'Shame on you, NBA': Denver Nuggets' Mike Malone blasts league policy of not letting coaches' families into the bubble as 'criminal in nature' after two months of not seeing his loved ones

Denver Nuggets head coach Michael Malone has criticized the National Basketball Association's policy that prevents the families of coaches entering the bubble-like campus near Orlando, where the season resumed amid the COVID-19 pandemic.
The NBA, which was suspended in March due to the novel coronavirus outbreak, re-started in July at the Walt Disney World sports complex in Florida without fans and strict safety protocols in place.
Players were allowed to see family members for the first time this week, while referees have the option of bringing one guest into the bubble once the Conference Finals begin, ESPN said.
However, coaches are still prohibited from bringing family members into the bubble and Malone, who is married and has two children, said the policy was 'criminal in nature.'
Denver Nuggets head coach Mike Malone (above) blasted the NBA on Friday for its 'criminal in nature' policy of not allowing coaches to bring family members into the bubble near Orlando
Denver Nuggets head coach Mike Malone (above) blasted the NBA on Friday for its 'criminal in nature' policy of not allowing coaches to bring family members into the bubble near Orlando
Malone is seen left with his wife, Jocelyn Malone, at the 2019 NBA Awards in Santa Monica, California, on June 24, 2019
Malone is seen left with his wife, Jocelyn Malone, at the 2019 NBA Awards in Santa Monica, California, on June 24, 2019
'The reason I bring this up is because the players have their families here, which is the right thing to do,' Malone, 48, told reporters.
'The referees are allowed to bring one guest, which is great. The coaches, the coaches are not allowed to bring anybody.'

'I say, "shame on you, NBA". This is crazy. I miss my family. I think I speak for me... and probably all the coaches down here. Sixty days and not being granted the privilege to have my family come here is criminal in nature.'
The National Basketball Coaches Association (NBCA) said in a statement they were determining the feasibility of allowing coaches' families to enter the bubble.
'The challenges of being away from family for so long can be overwhelming. Discussions with the league office are ongoing. We will continue to work with the NBA to evaluate the viability of coaches' families coming to Orlando as more teams exit,' the NBCA said on Twitter.
Spouses and families of players were allowed into the bubble this week when conference semifinals began in the 2020 NBA playoffs.
Malone's Nuggets advanced to the conference semis after defeating the Utah Jazz in the first round of their playoff series. They will play the second game of their best-of-seven against the Los Angeles Clippers starting tonight at 9pm Eastern time.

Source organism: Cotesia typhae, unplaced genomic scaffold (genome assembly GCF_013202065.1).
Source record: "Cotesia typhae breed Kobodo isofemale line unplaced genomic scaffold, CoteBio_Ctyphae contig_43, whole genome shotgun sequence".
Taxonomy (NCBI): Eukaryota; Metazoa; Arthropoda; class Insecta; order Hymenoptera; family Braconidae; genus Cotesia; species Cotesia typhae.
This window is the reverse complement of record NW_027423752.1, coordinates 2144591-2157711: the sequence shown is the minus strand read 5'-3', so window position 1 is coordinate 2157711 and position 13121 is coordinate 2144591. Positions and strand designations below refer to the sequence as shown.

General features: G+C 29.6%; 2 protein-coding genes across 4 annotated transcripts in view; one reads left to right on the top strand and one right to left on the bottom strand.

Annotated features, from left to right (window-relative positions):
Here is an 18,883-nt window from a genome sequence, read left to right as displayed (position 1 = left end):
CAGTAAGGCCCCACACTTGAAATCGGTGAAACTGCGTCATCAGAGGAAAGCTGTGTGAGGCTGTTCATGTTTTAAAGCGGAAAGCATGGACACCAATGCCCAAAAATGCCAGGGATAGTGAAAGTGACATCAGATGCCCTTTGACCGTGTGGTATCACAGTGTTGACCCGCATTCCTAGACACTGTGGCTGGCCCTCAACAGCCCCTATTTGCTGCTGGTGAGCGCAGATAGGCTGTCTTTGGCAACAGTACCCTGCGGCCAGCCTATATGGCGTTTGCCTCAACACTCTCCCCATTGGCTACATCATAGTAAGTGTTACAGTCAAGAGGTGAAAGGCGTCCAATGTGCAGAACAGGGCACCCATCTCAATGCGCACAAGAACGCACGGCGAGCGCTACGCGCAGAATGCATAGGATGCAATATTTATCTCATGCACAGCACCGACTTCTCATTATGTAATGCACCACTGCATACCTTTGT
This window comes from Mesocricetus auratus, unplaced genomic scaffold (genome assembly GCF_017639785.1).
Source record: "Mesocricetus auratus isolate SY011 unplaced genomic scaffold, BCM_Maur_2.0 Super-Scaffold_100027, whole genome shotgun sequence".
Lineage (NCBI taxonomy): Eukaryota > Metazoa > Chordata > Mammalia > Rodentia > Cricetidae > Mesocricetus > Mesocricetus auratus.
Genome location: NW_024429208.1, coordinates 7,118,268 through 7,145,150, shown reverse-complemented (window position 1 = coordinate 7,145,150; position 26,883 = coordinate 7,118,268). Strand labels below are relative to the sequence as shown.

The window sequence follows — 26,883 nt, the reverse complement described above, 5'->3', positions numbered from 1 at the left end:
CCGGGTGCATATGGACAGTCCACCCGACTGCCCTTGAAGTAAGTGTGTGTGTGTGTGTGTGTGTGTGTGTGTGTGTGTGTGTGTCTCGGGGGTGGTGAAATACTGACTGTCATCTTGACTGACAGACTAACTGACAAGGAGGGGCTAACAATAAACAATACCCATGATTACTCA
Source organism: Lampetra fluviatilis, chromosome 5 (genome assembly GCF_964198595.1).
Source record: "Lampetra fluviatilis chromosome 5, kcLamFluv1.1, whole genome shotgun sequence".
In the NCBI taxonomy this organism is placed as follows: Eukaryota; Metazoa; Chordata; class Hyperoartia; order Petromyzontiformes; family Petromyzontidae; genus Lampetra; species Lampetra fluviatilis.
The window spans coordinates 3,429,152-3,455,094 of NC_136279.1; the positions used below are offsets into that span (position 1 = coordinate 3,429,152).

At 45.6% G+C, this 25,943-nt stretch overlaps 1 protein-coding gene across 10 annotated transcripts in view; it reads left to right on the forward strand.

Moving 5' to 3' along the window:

The game will air on TNT. The Clippers won the first game.
While players are allowed to bring their wives and kids, they won't be able to see girlfriends, blind dates, and tattoo artists. 
The league set guidelines for player guests that fall into the 'other' classification, such as girlfriends and recent acquaintances. 
An August memo from the NBA and NBPA outlines what the league will tolerate as a significant other.
The NBA instituted strict health protocols that limit who coaches, players, and referees can bring into the bubble. The image above shows the Nuggets playing the Clippers on Thursday during the first game of their second-round playoff series at AdventHealth Arena at ESPN Wide World of Sports Complex in Orlando
The NBA instituted strict health protocols that limit who coaches, players, and referees can bring into the bubble. The image above shows the Nuggets playing the Clippers on Thursday during the first game of their second-round playoff series at AdventHealth Arena at ESPN Wide World of Sports Complex in Orlando
It will preclude players from hosting guests considered casual in nature, including 'known by the player only through social media or an intermediary,' according to the memo obtained by ESPN. 
Players must prove a longstanding relationship with a non-spouse.
While friends and family will be defined in greater clarity, per the memo, those prohibited in the NBA bubble include agents, chefs, trainers and tattoo artists.
Once in the bubble, family members must quarantine and then agree to follow the same restrictions applied to players and staff. There is no allowance for leaving the campus.
Players will receive one ticket per guest per playoff game.
Thus far, the league's bubble seems to be working as there have been no positive coronavirus tests among players over the last eight weeks. 
The NBA restarted its pandemic-delayed season in late July with 22 of the league's 30 teams inside the proverbial bubble at Disney World outside Orlando. 
Players have been away from their families and the general public over the last few weeks to reduce the risk of coronavirus infection and prevent the kind of outbreaks that have led Major League Baseball to postpone 41 games thus far in 2020. 
With the help monitors and electronic bracelets, players are monitored in an effort to maintain social distancing. They may be permitted to leave the bubble, but are required to quarantine for several days upon their return. 
When the playoffs started last month, players on the eight clubs that failed to reach the postseason were permitted to leave the bubble.    
'Shame on you, NBA': Denver Nuggets' Mike Malone blasts league policy of not letting coaches' families into the bubble as 'criminal in nature' after two months of not seeing his loved ones 'Shame on you, NBA': Denver Nuggets' Mike Malone blasts league policy of not letting coaches' families into the bubble as 'criminal in nature' after two months of not seeing his loved ones Reviewed by STATION GOSSIP on 02:03 Rating: 5

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